Out of the Portland, ten pipes of wine valued at £250.
This period of prosperity came to an end, for in May, 1723, Weaver, dressed in rags, was begging charity at the door of a Mr. Thomas Smith in Bristol, telling a plausible tale of how he had been taken and robbed by some wicked pirates, but had lately managed to escape from them. The kindly Mr. Smith, together with a Captain Edwards, gave Weaver £10 and provided him with a lodging at the Griffin Inn. Being now dressed in good clothes, Weaver enjoyed walking about the streets of Bristol, until one day he met with a sea-captain who claimed former acquaintance and invited him into a neighbouring tavern to share a bottle of wine with him. Over this the captain reminded the pirate that he had been one of his victims, and that Weaver had once stolen from him a considerable quantity of liquor; but at the same time he had not forgotten that the pirate had used him very civilly, and that therefore, if he would give him four hogsheads of cider, nothing further would be said about the matter. Weaver would not, or could not, produce these, and was apprehended, brought to London, and there tried and sentenced to death, and hanged at Execution Dock.
One of Captain Lowther's crew. Hanged at St. Kitts in March, 1722.
WHETSTONE, Sir Thomas, or Whitstone. Buccaneer.
In 1663 he commanded a ship, a Spanish prize, armed with seven guns and carrying a crew of sixty men. In August, 1666, Sir Thomas was with a small English garrison of some sixty men in the buccaneer stronghold of New Providence in the Bahama Islands. Suddenly a Spanish fleet arrived from Porto Bello, and after a siege of three days the garrison capitulated. The three English captains were carried prisoners to Panama and there cast into a dungeon and bound in irons for seventeen months.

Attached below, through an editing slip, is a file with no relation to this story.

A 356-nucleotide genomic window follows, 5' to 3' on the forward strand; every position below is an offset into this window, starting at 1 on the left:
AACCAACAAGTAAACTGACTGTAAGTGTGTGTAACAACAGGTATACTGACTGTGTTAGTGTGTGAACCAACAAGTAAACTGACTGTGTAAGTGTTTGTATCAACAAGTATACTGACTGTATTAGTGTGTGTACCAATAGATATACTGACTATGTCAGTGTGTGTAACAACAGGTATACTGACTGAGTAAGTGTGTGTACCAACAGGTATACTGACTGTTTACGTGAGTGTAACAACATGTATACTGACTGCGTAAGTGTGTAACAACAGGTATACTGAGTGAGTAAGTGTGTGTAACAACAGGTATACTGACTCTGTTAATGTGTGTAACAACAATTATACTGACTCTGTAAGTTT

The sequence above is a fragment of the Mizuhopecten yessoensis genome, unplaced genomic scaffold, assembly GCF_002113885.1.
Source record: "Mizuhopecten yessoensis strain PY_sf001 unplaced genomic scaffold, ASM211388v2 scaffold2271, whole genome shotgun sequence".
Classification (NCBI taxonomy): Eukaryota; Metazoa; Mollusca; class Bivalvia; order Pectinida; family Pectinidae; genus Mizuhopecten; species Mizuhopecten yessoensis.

One of Captain George Lowther's crew. Hanged on March 22nd, 1722, at St. Kitts.
WILGRESS, Captain. Buccaneer.
Sent by the Governor of Jamaica in 1670 to search for, and capture or sink, a Dutchman called Captain Yallahs, who had entered the Spanish service to cruise against the English logwood cutters. But Wilgress, instead of carrying out his orders, went a-buccaneering on his own account, chasing a Spanish vessel ashore, stealing logwood, and burning Spanish houses along the coast.
WILLIAMS, Captain John, alias "Yanky." Buccaneer.
In 1683, when the pirate Hamlin in his famous ship, La Trompeuse, was playing havoc with the English shipping around Jamaica, Governor Lynch offered Williams a free pardon, men, victuals, and naturalization, and £200 as well if he would catch the Frenchman.
WILLIAMS, Captain Morris. Buccaneer.
In November, 1664, he applied to Governor Modyford to be allowed to bring into Port Royal, Jamaica, a rich prize of logwood, indigo, and silver, and, in spite of the Governor's refusal, he brought the ship in. The goods were seized and sold in the interest of the Spanish owner. At this time the English Government was doing all it could to stamp out the pirates and buccaneers.
WILLIAMS, Captain Paul.
A Carolina pirate, who began as a wrecker with the pirate Bellamy in the West Indies. He later on took to piracy and ended a not too glorious career by being hanged at Eastman, Massachusetts. Williams was one of the pirates who accepted King George's offer of pardon at New Providence Island in 1718.
A Cornish pirate, who sailed from Jamaica with Captain Morrice, and was captured by the Dutch. Eventually he reached Boston, and sailed with Captain Roderigo in 1674 in the Edward and Thomas, a Boston vessel.
Tried for piracy, but acquitted.
One of Captain George Lowther's crew. Tried for piracy at St. Kitts in March, 1722, and acquitted.